On this date in 2019, a bonus “This Date in Seal Beach History” update was posted.
We’re more than halfway through 2019 with 191 dates covered with at least one post. This year, I’ve written 46 new posts to fill in blank dates or to supplement a date where the original post was, well, duller than I would like. I’ve also been adding new photos and research to old posts for a little extra value to the reruns.
Currently the blog is rerunning previously written posts until mid-September, and I still have 27 new posts to research and write to cover blank dates in September, October, and November. When I finish writing those, I will be done with this project except for adding new material to rerun posts and writing a single February 29 post in 2020 for the leap year.
There’s still enough material and Seal Beach history to do at least one more year of dates, but I won’t be coming back to Seal Beach history for at least two years, and I’m not sure I’ll do it the same format. I’ll see how I feel about it in 2021 if I’m still around.
In the meantime, we have 174 Seal Beach history posts to enjoy between today and New Years. If you’ve enjoyed the work I’ve done so far, please consider making a contribution towards my research and image processing costs at my Paypal account here.
For the rest of July, I’ll be researching and writing 11 new September posts, including the long-promised post on the day Seal Beach kicked Billy Jack out of town.
There’s also been a lot of interest lately about Seal Beach’s role in the Apollo program due to the fiftieth anniversary of the Apollo 11 moon landing on July 20. You can find posts about Apollo here.
Two months after the moon landing, Apollo astronauts Neil Armstrong and Michael Collins visited the Rockwell (now Boeing) Facilities in Seal Beach. The visit was covered in this post for September 26, 1969.
About fifteen years ago, I won an auction for 67 slides of the Armstrong and Collins visit from the estate sale of the unnamed photographer. Some of the slides from the auction can be seen in the September 26 post. Those slides had been in storage for decades, and the scans I did picked up every scratch, dust speck, and bit of dirt that had accumulated on the slides over those decades. Also the images had faded some, making the final scanned images less than ideal.
So, to commemorate the fiftieth anniversary of the Armstrong and Collins visit, I’ve started to slowly do some image restoration on the 67 scans in Adobe Photoshop. Here are a couple examples from the past week:
This is the original scan with hair, scratches, and specks of dust and dirt. It was overcast when these photos were taken, but the image is darker than necessary. (Click on the images for a larger view.)
Now all the scratches and specks have been removed from the image. This was done by magnifying the image from 150% to 400% in Photoshop and going over each inch using imaging tools that replace the damage with colors and textures immediately adjacent to the damage. Care must be taken to not to destroy or distort the actual image while restoring it.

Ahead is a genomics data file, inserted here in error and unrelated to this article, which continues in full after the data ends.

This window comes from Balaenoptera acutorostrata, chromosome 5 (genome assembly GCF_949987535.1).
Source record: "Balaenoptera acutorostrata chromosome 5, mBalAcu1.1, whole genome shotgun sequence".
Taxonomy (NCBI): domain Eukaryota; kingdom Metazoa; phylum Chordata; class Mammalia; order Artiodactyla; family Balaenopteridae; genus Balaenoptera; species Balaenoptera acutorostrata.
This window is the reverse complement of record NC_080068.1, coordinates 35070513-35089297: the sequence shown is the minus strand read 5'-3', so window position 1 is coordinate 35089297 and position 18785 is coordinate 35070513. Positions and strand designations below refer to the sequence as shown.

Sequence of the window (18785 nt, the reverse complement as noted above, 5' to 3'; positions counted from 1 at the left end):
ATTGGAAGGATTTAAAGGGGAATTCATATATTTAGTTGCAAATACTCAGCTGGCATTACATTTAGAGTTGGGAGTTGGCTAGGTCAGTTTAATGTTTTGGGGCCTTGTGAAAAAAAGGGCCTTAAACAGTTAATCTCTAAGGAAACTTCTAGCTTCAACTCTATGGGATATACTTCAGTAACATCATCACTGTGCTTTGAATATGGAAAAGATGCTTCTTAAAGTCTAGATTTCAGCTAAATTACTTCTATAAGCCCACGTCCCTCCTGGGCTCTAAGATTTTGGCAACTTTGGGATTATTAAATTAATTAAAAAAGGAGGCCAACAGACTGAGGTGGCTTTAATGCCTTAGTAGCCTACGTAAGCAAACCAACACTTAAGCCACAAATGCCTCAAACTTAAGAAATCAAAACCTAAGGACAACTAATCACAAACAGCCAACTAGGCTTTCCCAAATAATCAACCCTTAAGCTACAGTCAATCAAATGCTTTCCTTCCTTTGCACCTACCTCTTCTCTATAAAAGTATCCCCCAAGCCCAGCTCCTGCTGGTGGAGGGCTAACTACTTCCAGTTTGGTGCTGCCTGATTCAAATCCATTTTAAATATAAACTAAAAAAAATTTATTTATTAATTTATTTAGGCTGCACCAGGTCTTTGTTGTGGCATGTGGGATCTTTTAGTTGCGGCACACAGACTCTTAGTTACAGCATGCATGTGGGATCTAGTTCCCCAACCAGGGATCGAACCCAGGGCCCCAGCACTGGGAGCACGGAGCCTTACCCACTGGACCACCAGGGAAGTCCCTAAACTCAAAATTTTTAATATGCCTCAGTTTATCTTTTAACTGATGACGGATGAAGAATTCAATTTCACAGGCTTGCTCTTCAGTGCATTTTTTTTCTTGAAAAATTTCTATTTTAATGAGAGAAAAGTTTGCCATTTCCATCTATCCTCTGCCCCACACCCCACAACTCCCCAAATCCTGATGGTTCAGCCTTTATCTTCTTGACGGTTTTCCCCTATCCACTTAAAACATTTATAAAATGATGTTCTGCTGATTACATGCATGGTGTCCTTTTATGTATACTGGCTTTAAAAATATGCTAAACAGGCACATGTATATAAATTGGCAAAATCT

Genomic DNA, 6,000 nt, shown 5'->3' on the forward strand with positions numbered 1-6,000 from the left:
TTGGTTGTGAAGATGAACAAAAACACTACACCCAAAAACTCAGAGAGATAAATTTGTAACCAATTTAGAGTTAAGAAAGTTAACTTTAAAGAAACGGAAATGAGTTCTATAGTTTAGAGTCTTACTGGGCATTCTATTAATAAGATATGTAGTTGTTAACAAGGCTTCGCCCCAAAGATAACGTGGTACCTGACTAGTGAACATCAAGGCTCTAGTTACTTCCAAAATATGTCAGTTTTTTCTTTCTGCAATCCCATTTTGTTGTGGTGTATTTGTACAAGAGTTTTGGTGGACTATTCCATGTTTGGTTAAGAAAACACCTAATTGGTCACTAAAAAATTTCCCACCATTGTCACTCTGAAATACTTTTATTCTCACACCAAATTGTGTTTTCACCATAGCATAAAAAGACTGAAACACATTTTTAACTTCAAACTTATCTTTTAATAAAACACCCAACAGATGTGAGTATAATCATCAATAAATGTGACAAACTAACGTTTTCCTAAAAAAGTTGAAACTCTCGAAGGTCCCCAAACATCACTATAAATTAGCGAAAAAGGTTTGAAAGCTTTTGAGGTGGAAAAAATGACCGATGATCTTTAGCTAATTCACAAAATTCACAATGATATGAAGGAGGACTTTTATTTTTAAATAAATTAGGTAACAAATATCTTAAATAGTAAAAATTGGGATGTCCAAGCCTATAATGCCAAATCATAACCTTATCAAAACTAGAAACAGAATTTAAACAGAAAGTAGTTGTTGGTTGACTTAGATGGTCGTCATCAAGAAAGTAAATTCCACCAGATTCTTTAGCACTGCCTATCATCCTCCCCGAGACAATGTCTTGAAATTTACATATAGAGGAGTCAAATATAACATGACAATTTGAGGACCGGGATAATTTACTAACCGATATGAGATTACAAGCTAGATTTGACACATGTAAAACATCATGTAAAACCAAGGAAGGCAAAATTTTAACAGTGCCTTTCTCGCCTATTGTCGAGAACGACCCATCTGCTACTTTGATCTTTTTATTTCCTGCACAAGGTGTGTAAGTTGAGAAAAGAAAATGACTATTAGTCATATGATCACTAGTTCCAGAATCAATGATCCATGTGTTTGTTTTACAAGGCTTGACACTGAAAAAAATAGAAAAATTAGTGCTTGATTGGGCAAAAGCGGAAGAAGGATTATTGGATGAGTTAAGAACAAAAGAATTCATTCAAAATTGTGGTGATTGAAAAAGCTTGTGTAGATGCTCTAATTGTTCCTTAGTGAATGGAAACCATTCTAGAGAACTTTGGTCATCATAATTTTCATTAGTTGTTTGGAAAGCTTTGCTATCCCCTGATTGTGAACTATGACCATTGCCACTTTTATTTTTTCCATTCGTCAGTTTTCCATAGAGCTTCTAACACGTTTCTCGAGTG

With some adjustments in Photoshop’s exposure tool, the audience in the foreground is a little more visible and distinct. It was an overcast day, and care must be taken to preserve the reality of the day when making adjustments.
All of this image editing was done without making any permanent changes to the original scanned file. It remains available for comparison purposes and for future restorations with improved tools (and perhaps better skilled restorers using those improved tools.)
This next image presents some different restoration challenges.
After some fiddling with the exposure tool, you can now see details and colors that were missing from Neil Armstrong, the crowd, and the ground itself. More damage became visible after this adjustment, and those specks and scratches were also repaired.
This may be a matter of taste, but I didn’t feel comfortable that the exposure tool made the Rockwell buildings hazy and misty in the background. It’s a nice artistic effect for movie cinematography, but I didn’t want to lose the historic truth that this was an overcast day. So I masked the crowd in the foreground and made it a distinct layer preserving the the exposure adjustments that I had made.
The edge of the crowd was then feathered slightly so there wouldn’t be as a hard edge when the layer was placed atop a background layer.
The buildings in the background are brought back in their own distinct layer behind the crowd’s layer. The background layer’s exposure is not adjusted, so the overcast light still has an impact on the image of the buildings, making them darker and more solid.
The colors get adjusted slightly for more vibrancy, and the restoration on this image is complete. (Although the boy’s cheeks in lower left corner might be rosier than they actually were in 1969, I’m not going to fiddle with it).
And there you have it — a little glimpse of what goes on behind the scenes in preparation for a post on this blog. You’ll be able to see the rest of the restored photos on September 26.
– Michael Dobkins